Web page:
Home | News    Friday 2 October 2015

Ethiopia and Djibouti to build $1.55 billion fuel pipeline venture

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By Tesfa-Alem Tekle

October1, 2015 (ADDIS ABABA) – Ethiopia and its neighbour Djibouti signed on Tuesday an agreement to construct a $1.55 billion fuel pipeline which stretches from Djibouti’s Damerjog to Awash in central Ethiopia, construction firms announced on Thursday.

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The planned Grand Ethiopian Renaissance Dam project (AP)

The two neighbours signed the agreement with developers Mining, Oil and Gas Services and Black Rhino Group owned by funds of US investment firm, Blackstone Group.

According to the companies, the 550-kilometer pipeline will import diesel, gasoline and jet fuel from Djibouti coast to Ethiopia.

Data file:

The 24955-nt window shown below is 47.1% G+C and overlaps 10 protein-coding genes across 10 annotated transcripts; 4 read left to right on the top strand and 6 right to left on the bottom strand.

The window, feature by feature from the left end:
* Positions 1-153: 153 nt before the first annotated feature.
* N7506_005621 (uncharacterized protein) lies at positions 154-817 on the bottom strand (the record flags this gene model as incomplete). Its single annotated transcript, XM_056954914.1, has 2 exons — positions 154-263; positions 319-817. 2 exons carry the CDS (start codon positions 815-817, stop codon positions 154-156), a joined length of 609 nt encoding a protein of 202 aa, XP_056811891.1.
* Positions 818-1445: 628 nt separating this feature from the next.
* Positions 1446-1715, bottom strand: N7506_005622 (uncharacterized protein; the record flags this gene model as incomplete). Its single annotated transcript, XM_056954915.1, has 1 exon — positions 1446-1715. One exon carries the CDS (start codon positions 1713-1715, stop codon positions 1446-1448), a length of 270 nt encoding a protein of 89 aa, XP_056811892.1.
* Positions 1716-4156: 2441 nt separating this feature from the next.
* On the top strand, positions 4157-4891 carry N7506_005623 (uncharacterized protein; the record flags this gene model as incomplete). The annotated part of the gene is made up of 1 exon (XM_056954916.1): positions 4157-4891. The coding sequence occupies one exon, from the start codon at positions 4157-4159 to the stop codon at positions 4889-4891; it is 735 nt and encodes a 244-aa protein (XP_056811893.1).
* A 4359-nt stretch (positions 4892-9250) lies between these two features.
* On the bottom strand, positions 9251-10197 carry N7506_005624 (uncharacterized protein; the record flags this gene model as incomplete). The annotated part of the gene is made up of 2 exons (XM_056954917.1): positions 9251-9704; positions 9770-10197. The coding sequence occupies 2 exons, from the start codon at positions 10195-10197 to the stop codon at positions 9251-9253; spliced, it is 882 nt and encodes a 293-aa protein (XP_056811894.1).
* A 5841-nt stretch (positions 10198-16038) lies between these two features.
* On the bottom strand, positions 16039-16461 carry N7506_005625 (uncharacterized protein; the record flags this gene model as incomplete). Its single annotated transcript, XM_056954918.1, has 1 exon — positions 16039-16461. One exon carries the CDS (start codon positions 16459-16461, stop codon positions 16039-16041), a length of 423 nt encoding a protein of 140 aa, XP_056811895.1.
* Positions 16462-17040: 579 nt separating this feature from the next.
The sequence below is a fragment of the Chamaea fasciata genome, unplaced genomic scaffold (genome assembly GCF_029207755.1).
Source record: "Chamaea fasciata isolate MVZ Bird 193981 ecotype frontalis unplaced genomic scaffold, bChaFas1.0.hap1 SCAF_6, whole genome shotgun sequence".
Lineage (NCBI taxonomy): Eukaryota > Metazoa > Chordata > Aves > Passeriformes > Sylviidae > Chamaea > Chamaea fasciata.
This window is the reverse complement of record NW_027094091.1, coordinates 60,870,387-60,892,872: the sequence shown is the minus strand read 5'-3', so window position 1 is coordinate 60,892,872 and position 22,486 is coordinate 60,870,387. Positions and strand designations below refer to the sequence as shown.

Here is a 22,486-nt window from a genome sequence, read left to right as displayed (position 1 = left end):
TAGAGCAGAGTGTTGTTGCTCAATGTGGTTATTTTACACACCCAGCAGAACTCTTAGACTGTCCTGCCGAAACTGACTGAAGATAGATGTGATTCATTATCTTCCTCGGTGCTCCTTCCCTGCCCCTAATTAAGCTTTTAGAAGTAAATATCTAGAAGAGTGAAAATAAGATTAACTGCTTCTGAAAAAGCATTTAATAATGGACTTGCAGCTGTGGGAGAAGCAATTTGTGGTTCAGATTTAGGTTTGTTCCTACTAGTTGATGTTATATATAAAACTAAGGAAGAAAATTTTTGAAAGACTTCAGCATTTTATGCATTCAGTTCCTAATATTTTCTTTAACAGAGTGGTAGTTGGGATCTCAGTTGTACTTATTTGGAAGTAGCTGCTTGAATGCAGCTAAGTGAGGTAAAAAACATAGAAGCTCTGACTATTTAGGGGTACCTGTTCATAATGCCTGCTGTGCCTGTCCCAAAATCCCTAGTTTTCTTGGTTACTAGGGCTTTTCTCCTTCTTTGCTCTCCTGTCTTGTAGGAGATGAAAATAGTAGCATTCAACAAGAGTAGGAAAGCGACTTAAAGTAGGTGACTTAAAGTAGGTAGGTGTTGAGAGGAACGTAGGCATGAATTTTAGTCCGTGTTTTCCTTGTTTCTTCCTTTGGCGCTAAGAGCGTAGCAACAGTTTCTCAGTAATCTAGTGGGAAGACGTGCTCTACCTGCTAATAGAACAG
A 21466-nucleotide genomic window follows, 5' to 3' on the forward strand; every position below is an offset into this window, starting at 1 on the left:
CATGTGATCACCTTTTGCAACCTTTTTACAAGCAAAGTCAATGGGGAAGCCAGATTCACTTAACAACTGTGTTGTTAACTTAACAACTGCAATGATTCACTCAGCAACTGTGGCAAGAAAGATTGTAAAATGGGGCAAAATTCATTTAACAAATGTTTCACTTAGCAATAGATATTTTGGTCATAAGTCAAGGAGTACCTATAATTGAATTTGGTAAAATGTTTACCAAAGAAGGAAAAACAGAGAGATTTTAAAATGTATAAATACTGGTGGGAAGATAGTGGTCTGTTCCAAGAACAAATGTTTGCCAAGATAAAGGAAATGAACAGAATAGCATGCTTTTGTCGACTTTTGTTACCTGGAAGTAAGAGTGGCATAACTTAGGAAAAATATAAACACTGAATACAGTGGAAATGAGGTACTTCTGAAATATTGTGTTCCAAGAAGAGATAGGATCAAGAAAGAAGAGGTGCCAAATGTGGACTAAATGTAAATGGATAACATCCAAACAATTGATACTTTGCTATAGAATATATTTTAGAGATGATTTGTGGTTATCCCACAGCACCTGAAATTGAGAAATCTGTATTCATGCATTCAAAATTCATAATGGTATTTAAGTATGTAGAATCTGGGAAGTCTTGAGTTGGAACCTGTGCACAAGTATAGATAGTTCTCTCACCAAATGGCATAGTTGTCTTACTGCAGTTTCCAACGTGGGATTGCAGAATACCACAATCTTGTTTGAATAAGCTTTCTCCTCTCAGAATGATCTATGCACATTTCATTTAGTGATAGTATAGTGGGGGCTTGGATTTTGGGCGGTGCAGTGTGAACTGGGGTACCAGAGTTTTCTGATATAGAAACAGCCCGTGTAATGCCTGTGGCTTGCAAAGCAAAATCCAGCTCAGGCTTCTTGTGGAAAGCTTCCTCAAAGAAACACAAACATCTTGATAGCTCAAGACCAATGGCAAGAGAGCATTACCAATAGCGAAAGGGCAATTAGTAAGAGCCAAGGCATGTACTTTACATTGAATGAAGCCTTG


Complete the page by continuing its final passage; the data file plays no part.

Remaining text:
The project due for completion in 2018 is said to ease transport burdens for land locked Ethiopia which had been importing fuel from Djibouti by tanker trucks.

The Pipeline project includes an import facility and 950,000 barrels of storage capacity in Damerjog, Djibouti, linked to a storage terminal in Awash, Ethiopia.

The 20-inch (51-centimetre) line is capable of transporting 240,000 barrels a day of fuel.

The joint venture, whose cost to be shared between the two countries is said to boost economic ties between the two neighbours.

The two countries had invested billions of dollars to construct a numer of joint infrastructure including a recently completed railway linking the capitals of the two nations.

“The pipeline will increase energy security, aid economic development and reduce harmful emissions” said Brian Herlihy, Black Rhino chief executive officer.

In a statement, CEO of Mining, Oil & Gas Services Errol Gregor said the project, named as “the Horn of Africa Pipeline Mining”, will sustain the momentum of economic growth and growing fuel demand in both Djibouti and Ethiopia.

According to the International Monetary Fund (IMF), Ethiopia is among the 10 fastest growing economies in the world.

The horn of Africa’s nation which intends to join middle income countries by 2025 is spending billions of dollars to expand large infrustructure projects.

(ST)

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